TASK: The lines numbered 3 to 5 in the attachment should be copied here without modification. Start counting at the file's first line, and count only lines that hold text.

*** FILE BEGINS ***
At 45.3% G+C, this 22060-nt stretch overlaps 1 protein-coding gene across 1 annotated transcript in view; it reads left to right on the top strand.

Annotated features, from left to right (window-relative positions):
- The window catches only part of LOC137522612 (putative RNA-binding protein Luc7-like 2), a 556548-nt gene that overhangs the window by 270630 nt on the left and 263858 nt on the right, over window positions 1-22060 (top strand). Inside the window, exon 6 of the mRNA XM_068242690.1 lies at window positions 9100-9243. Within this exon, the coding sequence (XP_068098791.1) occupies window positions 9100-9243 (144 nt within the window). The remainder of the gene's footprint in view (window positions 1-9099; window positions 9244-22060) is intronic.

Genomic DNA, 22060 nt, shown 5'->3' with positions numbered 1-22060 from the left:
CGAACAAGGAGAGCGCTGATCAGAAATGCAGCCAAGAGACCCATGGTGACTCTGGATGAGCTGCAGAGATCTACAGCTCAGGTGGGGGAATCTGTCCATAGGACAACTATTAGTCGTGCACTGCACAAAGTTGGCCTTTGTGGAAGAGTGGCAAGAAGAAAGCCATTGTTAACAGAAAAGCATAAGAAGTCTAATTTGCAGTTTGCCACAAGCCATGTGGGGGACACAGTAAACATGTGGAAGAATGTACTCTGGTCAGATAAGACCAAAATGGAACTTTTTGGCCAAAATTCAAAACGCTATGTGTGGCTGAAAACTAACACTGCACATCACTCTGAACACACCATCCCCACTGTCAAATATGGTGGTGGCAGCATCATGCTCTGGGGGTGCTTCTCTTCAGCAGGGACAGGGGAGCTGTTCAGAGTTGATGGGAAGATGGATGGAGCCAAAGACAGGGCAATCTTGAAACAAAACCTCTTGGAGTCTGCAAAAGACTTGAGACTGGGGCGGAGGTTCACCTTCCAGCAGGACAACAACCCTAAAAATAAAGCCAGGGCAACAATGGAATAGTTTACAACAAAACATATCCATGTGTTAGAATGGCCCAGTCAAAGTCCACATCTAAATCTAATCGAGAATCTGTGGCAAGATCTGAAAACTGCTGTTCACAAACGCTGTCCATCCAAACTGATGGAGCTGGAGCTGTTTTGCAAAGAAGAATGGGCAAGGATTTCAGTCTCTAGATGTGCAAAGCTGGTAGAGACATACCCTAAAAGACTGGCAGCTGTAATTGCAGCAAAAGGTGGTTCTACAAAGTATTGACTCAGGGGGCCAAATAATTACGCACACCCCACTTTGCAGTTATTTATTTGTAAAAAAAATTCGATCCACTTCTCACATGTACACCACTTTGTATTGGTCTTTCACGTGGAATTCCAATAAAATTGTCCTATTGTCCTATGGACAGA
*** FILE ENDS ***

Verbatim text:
- The window catches only part of LOC137522612 (putative RNA-binding protein Luc7-like 2), a 556548-nt gene that overhangs the window by 270630 nt on the left and 263858 nt on the right, over window positions 1-22060 (top strand). Inside the window, exon 6 of the mRNA XM_068242690.1 lies at window positions 9100-9243. Within this exon, the coding sequence (XP_068098791.1) occupies window positions 9100-9243 (144 nt within the window). The remainder of the gene's footprint in view (window positions 1-9099; window positions 9244-22060) is intronic.

Genomic DNA, 22060 nt, shown 5'->3' with positions numbered 1-22060 from the left:
CGAACAAGGAGAGCGCTGATCAGAAATGCAGCCAAGAGACCCATGGTGACTCTGGATGAGCTGCAGAGATCTACAGCTCAGGTGGGGGAATCTGTCCATAGGACAACTATTAGTCGTGCACTGCACAAAGTTGGCCTTTGTGGAAGAGTGGCAAGAAGAAAGCCATTGTTAACAGAAAAGCATAAGAAGTCTAATTTGCAGTTTGCCACAAGCCATGTGGGGGACACAGTAAACATGTGGAAGAATGTACTCTGGTCAGATAAGACCAAAATGGAACTTTTTGGCCAAAATTCAAAACGCTATGTGTGGCTGAAAACTAACACTGCACATCACTCTGAACACACCATCCCCACTGTCAAATATGGTGGTGGCAGCATCATGCTCTGGGGGTGCTTCTCTTCAGCAGGGACAGGGGAGCTGTTCAGAGTTGATGGGAAGATGGATGGAGCCAAAGACAGGGCAATCTTGAAACAAAACCTCTTGGAGTCTGCAAAAGACTTGAGACTGGGGCGGAGGTTCACCTTCCAGCAGGACAACAACCCTAAAAATAAAGCCAGGGCAACAATGGAATAGTTTACAACAAAACATATCCATGTGTTAGAATGGCCCAGTCAAAGTCCACATCTAAATCTAATCGAGAATCTGTGGCAAGATCTGAAAACTGCTGTTCACAAACGCTGTCCATCCAAACTGATGGAGCTGGAGCTGTTTTGCAAAGAAGAATGGGCAAGGATTTCAGTCTCTAGATGTGCAAAGCTGGTAGAGACATACCCTAAAAGACTGGCAGCTGTAATTGCAGCAAAAGGTGGTTCTACAAAGTATTGACTCAGGGGGCCAAATAATTACGCACACCCCACTTTGCAGTTATTTATTTGTAAAAAAAATTCGATCCACTTCTCACATGTACACCACTTTGTATTGGTCTTTCACGTGGAATTCCAATAAAATTGTCCTATTGTCCTATGGACAGA